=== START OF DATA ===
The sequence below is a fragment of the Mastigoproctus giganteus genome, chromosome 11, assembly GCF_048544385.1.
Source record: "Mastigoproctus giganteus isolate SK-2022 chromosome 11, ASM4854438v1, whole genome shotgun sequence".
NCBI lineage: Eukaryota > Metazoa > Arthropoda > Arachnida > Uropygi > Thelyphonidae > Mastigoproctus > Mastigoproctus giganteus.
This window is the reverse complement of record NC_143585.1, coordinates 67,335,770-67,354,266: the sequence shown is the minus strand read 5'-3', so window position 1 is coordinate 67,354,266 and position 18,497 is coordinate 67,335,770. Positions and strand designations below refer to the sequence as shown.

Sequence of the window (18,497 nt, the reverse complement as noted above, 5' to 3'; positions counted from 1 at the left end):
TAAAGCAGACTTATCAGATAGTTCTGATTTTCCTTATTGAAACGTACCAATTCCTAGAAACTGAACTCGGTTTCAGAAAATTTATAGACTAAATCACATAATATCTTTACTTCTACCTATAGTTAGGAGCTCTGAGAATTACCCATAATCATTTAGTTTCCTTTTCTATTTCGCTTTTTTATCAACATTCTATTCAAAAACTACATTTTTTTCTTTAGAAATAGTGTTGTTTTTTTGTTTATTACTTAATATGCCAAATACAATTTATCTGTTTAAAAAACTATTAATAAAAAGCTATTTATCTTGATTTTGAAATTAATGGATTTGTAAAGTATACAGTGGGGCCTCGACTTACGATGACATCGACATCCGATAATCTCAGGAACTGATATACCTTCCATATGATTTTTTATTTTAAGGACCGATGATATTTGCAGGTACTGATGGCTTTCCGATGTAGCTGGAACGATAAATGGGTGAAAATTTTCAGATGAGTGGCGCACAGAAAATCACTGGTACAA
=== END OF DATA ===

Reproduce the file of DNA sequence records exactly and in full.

The sequence below is a fragment of the Mastigoproctus giganteus genome, chromosome 11, assembly GCF_048544385.1.
Source record: "Mastigoproctus giganteus isolate SK-2022 chromosome 11, ASM4854438v1, whole genome shotgun sequence".
NCBI lineage: Eukaryota > Metazoa > Arthropoda > Arachnida > Uropygi > Thelyphonidae > Mastigoproctus > Mastigoproctus giganteus.
This window is the reverse complement of record NC_143585.1, coordinates 67,335,770-67,354,266: the sequence shown is the minus strand read 5'-3', so window position 1 is coordinate 67,354,266 and position 18,497 is coordinate 67,335,770. Positions and strand designations below refer to the sequence as shown.

Sequence of the window (18,497 nt, the reverse complement as noted above, 5' to 3'; positions counted from 1 at the left end):
TAAAGCAGACTTATCAGATAGTTCTGATTTTCCTTATTGAAACGTACCAATTCCTAGAAACTGAACTCGGTTTCAGAAAATTTATAGACTAAATCACATAATATCTTTACTTCTACCTATAGTTAGGAGCTCTGAGAATTACCCATAATCATTTAGTTTCCTTTTCTATTTCGCTTTTTTATCAACATTCTATTCAAAAACTACATTTTTTTCTTTAGAAATAGTGTTGTTTTTTTGTTTATTACTTAATATGCCAAATACAATTTATCTGTTTAAAAAACTATTAATAAAAAGCTATTTATCTTGATTTTGAAATTAATGGATTTGTAAAGTATACAGTGGGGCCTCGACTTACGATGACATCGACATCCGATAATCTCAGGAACTGATATACCTTCCATATGATTTTTTATTTTAAGGACCGATGATATTTGCAGGTACTGATGGCTTTCCGATGTAGCTGGAACGATAAATGGGTGAAAATTTTCAGATGAGTGGCGCACAGAAAATCACTGGTACAA